The Reformation in the 16th century led to a profound religious divide, even to civil war, in which the Swiss reformer Ulrich Zwingli was killed. Geneva, which joined Bern and Friborg in 1526 and shortly after joined the oath, became the center of reformed Calvinism. The Catholic Church remained in the forest cantons (peasant districts), but otherwise the Reformation prevailed. Religious unity was strictly enforced in every canton, and during the Counter-Reformation and the Thirty Years’ War this often led to a rift between them.
In the late 16th century, the Catholic cantons formed an alliance with Philip II of Spain. For about 150 years, until the Great Revolutionary Wars, the country had external peace, but there were still strong internal contradictions, both religious, political and social; among other things, the affiliated and subordinate countries demanded political equality.
A major theme in Swiss history also in the time around 1800 and later was the clashes between centralist tendencies and forces that wanted to mark the independence of the cantons. The Revolutionary and Napoleonic wars led to great changes.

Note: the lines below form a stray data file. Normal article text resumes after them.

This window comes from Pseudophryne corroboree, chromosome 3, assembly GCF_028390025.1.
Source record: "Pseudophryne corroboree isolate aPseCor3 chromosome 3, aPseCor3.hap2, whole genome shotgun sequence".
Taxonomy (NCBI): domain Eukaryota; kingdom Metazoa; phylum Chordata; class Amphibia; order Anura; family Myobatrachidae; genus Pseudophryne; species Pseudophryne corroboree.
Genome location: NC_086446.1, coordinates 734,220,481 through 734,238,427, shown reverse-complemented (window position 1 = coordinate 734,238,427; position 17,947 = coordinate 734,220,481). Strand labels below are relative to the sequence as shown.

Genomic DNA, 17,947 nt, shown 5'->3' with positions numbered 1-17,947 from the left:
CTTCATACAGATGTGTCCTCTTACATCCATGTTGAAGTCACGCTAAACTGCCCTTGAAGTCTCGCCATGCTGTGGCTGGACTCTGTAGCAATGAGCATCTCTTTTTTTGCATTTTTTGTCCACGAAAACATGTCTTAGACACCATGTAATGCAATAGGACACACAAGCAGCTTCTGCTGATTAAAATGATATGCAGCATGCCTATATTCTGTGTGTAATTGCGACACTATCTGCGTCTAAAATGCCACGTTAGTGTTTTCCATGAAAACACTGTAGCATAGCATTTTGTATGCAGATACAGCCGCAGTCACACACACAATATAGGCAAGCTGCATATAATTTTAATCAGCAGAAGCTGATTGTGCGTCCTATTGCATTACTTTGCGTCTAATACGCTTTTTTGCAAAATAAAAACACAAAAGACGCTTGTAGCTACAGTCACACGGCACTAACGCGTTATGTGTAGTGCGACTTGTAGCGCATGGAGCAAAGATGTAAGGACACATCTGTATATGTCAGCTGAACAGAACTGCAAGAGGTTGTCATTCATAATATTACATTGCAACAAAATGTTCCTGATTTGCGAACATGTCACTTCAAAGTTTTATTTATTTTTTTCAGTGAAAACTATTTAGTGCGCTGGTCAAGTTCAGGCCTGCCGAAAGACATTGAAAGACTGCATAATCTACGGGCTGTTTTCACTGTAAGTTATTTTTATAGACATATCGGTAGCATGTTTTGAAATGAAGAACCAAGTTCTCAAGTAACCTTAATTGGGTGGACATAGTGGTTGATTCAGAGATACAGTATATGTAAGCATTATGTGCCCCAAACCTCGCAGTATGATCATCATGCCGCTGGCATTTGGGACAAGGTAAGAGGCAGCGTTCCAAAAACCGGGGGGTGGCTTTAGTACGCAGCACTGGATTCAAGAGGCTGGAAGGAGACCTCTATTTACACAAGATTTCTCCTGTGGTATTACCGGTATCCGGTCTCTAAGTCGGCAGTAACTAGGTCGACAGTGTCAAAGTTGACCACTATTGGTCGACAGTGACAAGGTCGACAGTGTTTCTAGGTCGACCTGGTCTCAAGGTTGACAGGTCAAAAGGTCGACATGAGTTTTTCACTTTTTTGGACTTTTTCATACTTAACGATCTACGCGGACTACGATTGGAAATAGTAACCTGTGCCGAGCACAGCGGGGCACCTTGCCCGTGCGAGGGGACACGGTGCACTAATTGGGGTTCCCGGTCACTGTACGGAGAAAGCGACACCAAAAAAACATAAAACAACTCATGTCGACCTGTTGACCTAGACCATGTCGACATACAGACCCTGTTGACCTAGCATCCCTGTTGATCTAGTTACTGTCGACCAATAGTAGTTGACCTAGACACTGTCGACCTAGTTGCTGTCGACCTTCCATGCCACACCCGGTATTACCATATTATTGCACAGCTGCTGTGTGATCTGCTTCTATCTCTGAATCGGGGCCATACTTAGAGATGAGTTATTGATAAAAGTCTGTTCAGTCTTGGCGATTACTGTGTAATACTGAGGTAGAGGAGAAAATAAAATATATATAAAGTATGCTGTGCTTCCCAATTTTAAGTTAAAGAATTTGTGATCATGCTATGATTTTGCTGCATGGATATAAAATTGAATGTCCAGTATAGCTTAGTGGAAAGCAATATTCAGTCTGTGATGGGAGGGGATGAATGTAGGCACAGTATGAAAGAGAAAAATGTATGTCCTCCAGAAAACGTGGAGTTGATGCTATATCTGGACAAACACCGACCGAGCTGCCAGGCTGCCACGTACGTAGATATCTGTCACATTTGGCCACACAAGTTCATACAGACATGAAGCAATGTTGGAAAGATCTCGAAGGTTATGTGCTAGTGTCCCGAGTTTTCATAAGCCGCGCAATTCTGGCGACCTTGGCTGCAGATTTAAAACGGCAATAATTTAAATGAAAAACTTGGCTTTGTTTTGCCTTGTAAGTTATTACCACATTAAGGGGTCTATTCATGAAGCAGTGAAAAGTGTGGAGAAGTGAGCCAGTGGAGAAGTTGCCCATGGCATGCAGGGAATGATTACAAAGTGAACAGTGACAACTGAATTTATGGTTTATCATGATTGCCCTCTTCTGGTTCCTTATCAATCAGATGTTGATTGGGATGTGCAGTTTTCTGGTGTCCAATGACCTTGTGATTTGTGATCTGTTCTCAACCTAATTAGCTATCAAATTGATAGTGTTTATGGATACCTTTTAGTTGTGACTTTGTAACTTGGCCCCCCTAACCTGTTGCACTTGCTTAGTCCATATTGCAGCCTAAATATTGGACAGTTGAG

In 1798 French troops moved into Switzerland. The old, loosely bound oath union was transformed into a centralized ” hellish ” republic according to French pattern, and the cantons reduced to administrative units. A number of stand and feudal rights were abolished, and religious, press, craft and trade freedom was declared. In 1799-1800 French and Russian forces fought against each other in Switzerland, but the French retained dominion in the country.
The controversy continued, and in 1803 Napoleon Bonaparte gave the country a new constitution. Switzerland became a federal state of 19 cantons, but outwardly the country was in fact a French vassal state. However, foreign rule soon became unpopular. After the Allies’ march into Bern and other cities in 1813, the form of government from before 1798 was in principle reintroduced. At the Vienna Congress in 1815, the great powers always guaranteed Switzerland’s neutrality.